17. And the traditional red color they have often comes from cockscomb, no?
  18. Hi Shelora, This is an awesome topic. I have not yet been to Pakistan(next winter hopefully!)so I will hesistate to say too much. Hopefully some of our other egullet friends will have lots to say on this. As for dhodhi, I think I can answer this one. Many of my closest friends in India are from the Sindhi community(an area in what is now Pakistan). Dhodhi or dhodho comes from their food lexicon. Chapati, as far as I know, is always made from wheat flour atta and is usually cooked without oil. Dhodho is made from jowar(sorghum)flour or millet flour, and sometimes rice flour. It has more in common with bhakri. Unlike wheat, these flours have no gluten. Dhodho is made by flattening the dough out into a very thick round with your hands or by pressing it directly on the warm tawa. They are then dry-roasted on the tawa until cooked, drizzled with ghee or oil and then fried for a minute or two. They can be made plain or with masalas like green chilies, cilantro, onion etc. They are VERY filling and very tasty. The same thing made with wheat flour is called "koki". There is also a sweet version made with wheat that is called "lolo" or "loli". E
  19. and it's important to pronounce correctly otherwise you can change the whole meaning..... milagai (pronounced mill-ug-aaye = hot chili pepper. NOT milaa-gaai = met a cow) ←
  20. Yes. It has to do with transliteration from Hindi into English. All Hindi consonants have an inherent "a" sound (like the u in but) unless they are a "half" of a consonant combining with another. Sometimes the inherent "a" is not fully emphasized in the common pronunciation of a word. There are different styles used to transliterate so sometimes things are spelt in more than one way in Roman script. So the second "a" in makhan is the inherent "a" that is part of "kh". There would be another way to write it in Hindi if you were following "kh" with the vowel "aa" (pronounced sort of like the o in pot or cot). Then it would probably be spelled in English like this "makhaan". Here is an example: PAALAK is spinach and PALAAK is eyelash! Aaaanywaaayyyy!!!!! Maybe a true native speaker would be able to give a better explanation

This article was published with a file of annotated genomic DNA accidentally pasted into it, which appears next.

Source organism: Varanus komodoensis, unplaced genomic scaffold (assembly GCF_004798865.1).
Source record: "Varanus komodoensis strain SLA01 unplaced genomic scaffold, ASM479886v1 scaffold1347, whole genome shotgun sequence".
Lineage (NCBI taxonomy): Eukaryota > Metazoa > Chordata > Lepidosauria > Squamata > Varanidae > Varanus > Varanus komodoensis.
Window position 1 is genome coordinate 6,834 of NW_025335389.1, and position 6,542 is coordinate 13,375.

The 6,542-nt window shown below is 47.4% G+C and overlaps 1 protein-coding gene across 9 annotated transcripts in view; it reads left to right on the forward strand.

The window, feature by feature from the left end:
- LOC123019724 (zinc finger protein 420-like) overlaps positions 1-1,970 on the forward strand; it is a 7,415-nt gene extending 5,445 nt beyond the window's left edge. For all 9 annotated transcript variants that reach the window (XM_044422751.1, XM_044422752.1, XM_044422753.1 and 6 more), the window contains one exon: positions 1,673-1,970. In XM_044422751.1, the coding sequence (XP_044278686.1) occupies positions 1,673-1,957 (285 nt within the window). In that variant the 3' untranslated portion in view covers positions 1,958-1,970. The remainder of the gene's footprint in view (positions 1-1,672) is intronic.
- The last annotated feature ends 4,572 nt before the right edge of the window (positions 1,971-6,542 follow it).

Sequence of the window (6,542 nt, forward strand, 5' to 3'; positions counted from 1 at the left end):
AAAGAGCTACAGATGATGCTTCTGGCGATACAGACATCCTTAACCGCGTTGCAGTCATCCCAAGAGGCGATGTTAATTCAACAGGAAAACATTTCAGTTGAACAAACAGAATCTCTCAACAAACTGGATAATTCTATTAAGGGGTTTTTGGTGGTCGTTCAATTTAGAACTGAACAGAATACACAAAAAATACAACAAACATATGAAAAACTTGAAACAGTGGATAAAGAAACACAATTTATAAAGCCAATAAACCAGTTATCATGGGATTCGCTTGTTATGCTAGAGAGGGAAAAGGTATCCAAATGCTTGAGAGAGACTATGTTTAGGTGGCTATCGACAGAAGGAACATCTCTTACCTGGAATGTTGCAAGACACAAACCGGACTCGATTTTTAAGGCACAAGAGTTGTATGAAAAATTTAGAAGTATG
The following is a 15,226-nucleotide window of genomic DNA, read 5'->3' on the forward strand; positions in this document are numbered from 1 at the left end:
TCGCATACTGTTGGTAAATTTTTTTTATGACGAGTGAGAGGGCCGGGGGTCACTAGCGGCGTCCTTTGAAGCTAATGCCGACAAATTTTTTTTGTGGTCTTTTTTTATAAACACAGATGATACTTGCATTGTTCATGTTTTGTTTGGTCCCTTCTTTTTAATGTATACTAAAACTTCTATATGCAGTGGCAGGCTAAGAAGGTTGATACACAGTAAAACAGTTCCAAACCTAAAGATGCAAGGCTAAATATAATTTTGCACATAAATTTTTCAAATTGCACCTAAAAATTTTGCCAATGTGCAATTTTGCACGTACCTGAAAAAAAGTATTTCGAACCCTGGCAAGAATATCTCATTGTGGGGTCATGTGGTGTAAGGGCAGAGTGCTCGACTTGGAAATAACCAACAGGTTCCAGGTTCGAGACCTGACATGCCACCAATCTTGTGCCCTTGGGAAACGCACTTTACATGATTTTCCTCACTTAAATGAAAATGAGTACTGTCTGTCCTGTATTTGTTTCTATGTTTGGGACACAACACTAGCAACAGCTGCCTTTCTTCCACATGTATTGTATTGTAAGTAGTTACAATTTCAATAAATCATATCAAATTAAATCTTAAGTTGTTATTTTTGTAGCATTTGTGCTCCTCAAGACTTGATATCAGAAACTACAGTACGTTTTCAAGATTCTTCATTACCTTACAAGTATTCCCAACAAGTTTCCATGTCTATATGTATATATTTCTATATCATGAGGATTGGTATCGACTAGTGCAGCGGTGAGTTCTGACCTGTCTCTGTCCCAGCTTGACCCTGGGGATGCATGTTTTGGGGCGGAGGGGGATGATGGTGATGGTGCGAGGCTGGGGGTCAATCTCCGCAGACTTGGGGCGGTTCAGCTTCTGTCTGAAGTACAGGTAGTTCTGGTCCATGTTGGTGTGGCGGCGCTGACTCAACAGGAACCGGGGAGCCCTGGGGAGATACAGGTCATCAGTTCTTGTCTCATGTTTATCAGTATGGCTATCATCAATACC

21. The first one would be accurate...with a slight aspiration at the K part. E
  22. A ground blend like garam masala will be fine for about 3 months if you keep it in an airtight jar. It will fade in its intensity as time passes, but that is not always a bad thing. When I make my garam masala I find that it is too intense the day I make it. The fragrances of each spice are still standng out on their own sort of competing for the palate's attention. I like it best a day or so later after it has had time to "mature"and the fragrances mellow and merge into something new. The sum is more than the parts I guess you could say.... Most whole spices, with the exception of cardamom, will keep up to a year. Some like ajwain for instance, may last even longer. Edward
  23. I have only seen them called papdi. The only places that have them are Indian groceries.
  24. I was just about to mention the baking soda thing....I have a recipe for this in an Aghani cookbook. Let me go take a look at it and I will post again soon.... Edward
  25. Edward

    Indian Food

    Hello All, If you are in the DC area you might be interested in this event at Whole Foods Market. Thursday, April 7 and Friday, April 8 Indian-food expert and author Julie Sahni (Classic Indian Cooking) leads a tasting of Indian cuisine at Whole Foods (1440 P St., NW) while Indian musicians play live in the cafe. 5 to 8 PM. Free. Call 202-332-4300 for more. I will be there with Julie. Come by, do some tasting and say hello! Edward